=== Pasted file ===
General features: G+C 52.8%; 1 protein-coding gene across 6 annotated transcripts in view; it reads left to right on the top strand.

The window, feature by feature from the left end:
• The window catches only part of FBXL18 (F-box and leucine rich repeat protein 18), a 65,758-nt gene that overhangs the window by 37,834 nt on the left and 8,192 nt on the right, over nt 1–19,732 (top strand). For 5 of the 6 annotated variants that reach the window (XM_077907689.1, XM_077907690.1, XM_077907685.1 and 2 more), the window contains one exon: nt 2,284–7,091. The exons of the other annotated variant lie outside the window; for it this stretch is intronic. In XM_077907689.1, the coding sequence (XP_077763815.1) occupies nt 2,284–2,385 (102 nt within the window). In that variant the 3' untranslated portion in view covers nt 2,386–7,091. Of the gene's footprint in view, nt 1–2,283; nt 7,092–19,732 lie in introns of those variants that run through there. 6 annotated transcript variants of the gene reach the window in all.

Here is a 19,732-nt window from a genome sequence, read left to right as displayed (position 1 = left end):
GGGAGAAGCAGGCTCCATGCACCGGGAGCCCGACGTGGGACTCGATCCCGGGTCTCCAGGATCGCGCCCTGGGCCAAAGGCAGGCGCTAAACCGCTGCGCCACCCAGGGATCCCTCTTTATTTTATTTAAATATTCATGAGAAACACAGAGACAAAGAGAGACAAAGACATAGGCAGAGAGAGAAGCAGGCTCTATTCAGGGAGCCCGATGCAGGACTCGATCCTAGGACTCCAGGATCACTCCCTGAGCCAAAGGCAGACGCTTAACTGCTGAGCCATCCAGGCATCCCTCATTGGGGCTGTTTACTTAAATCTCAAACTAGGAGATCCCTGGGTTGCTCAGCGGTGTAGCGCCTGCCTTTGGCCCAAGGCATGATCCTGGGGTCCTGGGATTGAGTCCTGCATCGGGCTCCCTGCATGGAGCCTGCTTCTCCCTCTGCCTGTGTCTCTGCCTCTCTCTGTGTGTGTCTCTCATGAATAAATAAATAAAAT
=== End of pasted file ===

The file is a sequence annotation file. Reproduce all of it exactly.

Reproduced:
General features: G+C 52.8%; 1 protein-coding gene across 6 annotated transcripts in view; it reads left to right on the top strand.

The window, feature by feature from the left end:
• The window catches only part of FBXL18 (F-box and leucine rich repeat protein 18), a 65,758-nt gene that overhangs the window by 37,834 nt on the left and 8,192 nt on the right, over nt 1–19,732 (top strand). For 5 of the 6 annotated variants that reach the window (XM_077907689.1, XM_077907690.1, XM_077907685.1 and 2 more), the window contains one exon: nt 2,284–7,091. The exons of the other annotated variant lie outside the window; for it this stretch is intronic. In XM_077907689.1, the coding sequence (XP_077763815.1) occupies nt 2,284–2,385 (102 nt within the window). In that variant the 3' untranslated portion in view covers nt 2,386–7,091. Of the gene's footprint in view, nt 1–2,283; nt 7,092–19,732 lie in introns of those variants that run through there. 6 annotated transcript variants of the gene reach the window in all.

Here is a 19,732-nt window from a genome sequence, read left to right as displayed (position 1 = left end):
GGGAGAAGCAGGCTCCATGCACCGGGAGCCCGACGTGGGACTCGATCCCGGGTCTCCAGGATCGCGCCCTGGGCCAAAGGCAGGCGCTAAACCGCTGCGCCACCCAGGGATCCCTCTTTATTTTATTTAAATATTCATGAGAAACACAGAGACAAAGAGAGACAAAGACATAGGCAGAGAGAGAAGCAGGCTCTATTCAGGGAGCCCGATGCAGGACTCGATCCTAGGACTCCAGGATCACTCCCTGAGCCAAAGGCAGACGCTTAACTGCTGAGCCATCCAGGCATCCCTCATTGGGGCTGTTTACTTAAATCTCAAACTAGGAGATCCCTGGGTTGCTCAGCGGTGTAGCGCCTGCCTTTGGCCCAAGGCATGATCCTGGGGTCCTGGGATTGAGTCCTGCATCGGGCTCCCTGCATGGAGCCTGCTTCTCCCTCTGCCTGTGTCTCTGCCTCTCTCTGTGTGTGTCTCTCATGAATAAATAAATAAAAT